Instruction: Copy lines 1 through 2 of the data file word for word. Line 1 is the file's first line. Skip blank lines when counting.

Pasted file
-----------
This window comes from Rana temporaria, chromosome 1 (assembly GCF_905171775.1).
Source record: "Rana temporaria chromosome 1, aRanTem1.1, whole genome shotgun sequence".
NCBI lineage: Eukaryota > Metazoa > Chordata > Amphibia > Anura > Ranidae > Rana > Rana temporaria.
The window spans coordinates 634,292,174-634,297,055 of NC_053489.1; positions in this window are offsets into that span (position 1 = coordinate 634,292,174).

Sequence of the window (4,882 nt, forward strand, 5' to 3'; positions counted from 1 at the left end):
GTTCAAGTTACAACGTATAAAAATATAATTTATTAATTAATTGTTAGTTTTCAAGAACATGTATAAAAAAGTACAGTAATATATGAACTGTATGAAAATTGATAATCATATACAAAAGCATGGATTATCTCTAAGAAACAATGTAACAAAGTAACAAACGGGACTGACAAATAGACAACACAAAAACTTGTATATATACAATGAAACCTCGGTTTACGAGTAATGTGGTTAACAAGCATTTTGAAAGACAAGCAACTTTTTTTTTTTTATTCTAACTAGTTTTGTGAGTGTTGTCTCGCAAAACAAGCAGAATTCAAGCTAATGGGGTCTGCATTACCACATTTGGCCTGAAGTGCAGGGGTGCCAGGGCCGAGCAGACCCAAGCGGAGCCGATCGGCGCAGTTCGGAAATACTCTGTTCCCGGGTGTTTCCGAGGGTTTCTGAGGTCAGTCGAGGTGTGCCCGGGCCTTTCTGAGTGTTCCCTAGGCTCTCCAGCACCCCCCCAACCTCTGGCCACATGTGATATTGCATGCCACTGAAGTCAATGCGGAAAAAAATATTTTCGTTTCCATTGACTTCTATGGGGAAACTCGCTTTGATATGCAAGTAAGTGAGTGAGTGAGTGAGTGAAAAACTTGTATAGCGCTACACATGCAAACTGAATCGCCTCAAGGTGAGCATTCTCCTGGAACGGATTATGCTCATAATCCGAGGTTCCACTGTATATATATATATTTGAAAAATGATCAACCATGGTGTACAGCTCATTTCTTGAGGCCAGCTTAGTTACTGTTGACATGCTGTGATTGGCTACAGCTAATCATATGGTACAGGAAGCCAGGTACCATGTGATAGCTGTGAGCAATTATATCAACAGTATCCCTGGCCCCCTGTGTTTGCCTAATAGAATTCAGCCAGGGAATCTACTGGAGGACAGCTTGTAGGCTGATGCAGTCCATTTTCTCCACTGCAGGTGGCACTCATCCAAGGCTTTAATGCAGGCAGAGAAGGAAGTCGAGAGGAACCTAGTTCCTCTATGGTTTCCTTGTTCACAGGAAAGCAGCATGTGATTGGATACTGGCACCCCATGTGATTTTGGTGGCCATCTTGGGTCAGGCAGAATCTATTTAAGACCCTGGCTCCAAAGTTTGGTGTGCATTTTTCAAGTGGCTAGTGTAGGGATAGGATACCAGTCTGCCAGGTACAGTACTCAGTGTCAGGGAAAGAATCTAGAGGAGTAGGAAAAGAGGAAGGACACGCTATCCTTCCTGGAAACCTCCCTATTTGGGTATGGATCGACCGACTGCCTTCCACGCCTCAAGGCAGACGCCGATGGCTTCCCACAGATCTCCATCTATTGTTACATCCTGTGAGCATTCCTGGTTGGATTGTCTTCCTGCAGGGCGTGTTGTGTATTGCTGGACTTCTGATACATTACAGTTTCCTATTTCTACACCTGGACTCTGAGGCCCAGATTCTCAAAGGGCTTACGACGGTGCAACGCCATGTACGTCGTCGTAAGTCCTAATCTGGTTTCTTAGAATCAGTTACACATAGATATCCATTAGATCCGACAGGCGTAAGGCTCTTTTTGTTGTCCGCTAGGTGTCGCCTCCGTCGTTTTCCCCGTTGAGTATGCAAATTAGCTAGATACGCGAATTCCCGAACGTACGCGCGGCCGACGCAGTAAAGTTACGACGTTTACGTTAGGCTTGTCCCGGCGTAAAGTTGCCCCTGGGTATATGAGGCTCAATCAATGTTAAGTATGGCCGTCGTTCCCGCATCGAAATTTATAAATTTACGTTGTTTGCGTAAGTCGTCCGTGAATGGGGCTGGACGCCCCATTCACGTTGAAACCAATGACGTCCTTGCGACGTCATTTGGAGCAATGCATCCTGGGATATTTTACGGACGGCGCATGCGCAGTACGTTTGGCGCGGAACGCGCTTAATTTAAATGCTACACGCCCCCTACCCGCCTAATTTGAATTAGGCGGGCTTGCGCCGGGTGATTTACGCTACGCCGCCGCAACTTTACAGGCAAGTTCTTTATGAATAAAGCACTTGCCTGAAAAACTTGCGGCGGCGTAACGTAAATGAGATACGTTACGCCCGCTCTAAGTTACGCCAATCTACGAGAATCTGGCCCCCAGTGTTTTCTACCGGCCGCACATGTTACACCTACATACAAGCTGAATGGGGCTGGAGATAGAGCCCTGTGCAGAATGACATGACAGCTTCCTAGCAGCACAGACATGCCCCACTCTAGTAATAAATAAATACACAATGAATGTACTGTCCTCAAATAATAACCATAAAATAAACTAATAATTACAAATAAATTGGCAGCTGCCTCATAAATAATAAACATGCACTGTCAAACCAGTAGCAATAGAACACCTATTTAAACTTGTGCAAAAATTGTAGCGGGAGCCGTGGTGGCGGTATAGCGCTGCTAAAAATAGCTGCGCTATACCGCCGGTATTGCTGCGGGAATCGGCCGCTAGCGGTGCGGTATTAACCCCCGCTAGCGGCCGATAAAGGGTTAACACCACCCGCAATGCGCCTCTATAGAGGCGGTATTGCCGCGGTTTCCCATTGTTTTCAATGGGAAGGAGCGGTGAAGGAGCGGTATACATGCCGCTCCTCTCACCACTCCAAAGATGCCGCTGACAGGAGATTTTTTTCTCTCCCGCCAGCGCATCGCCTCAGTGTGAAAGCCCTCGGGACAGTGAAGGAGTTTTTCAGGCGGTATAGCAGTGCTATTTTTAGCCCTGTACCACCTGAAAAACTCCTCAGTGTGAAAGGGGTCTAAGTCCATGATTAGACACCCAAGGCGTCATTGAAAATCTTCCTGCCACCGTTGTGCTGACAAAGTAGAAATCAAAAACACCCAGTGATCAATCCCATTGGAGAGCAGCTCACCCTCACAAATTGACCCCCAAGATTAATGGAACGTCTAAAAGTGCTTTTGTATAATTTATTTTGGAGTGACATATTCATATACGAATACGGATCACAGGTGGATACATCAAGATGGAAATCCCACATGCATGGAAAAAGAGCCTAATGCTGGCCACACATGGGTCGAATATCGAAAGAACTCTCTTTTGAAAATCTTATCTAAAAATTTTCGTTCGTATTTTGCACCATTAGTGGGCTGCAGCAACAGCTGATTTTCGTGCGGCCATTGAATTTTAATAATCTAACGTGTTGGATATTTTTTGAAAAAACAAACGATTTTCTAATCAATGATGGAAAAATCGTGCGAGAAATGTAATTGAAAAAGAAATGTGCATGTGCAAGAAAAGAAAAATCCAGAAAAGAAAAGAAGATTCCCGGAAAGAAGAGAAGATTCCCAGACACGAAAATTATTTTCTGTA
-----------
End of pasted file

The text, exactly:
This window comes from Rana temporaria, chromosome 1 (assembly GCF_905171775.1).
Source record: "Rana temporaria chromosome 1, aRanTem1.1, whole genome shotgun sequence".